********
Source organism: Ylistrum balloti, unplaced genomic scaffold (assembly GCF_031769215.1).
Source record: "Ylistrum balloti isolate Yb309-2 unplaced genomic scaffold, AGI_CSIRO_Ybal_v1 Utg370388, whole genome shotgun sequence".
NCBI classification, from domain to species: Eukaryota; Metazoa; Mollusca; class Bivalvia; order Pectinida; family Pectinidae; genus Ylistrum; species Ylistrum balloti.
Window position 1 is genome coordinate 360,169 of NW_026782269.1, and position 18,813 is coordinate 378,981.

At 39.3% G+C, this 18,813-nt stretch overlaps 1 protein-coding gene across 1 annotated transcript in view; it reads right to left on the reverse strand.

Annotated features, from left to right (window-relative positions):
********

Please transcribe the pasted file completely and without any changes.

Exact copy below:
Source organism: Ylistrum balloti, unplaced genomic scaffold (assembly GCF_031769215.1).
Source record: "Ylistrum balloti isolate Yb309-2 unplaced genomic scaffold, AGI_CSIRO_Ybal_v1 Utg370388, whole genome shotgun sequence".
NCBI classification, from domain to species: Eukaryota; Metazoa; Mollusca; class Bivalvia; order Pectinida; family Pectinidae; genus Ylistrum; species Ylistrum balloti.
Window position 1 is genome coordinate 360,169 of NW_026782269.1, and position 18,813 is coordinate 378,981.

At 39.3% G+C, this 18,813-nt stretch overlaps 1 protein-coding gene across 1 annotated transcript in view; it reads right to left on the reverse strand.

Annotated features, from left to right (window-relative positions):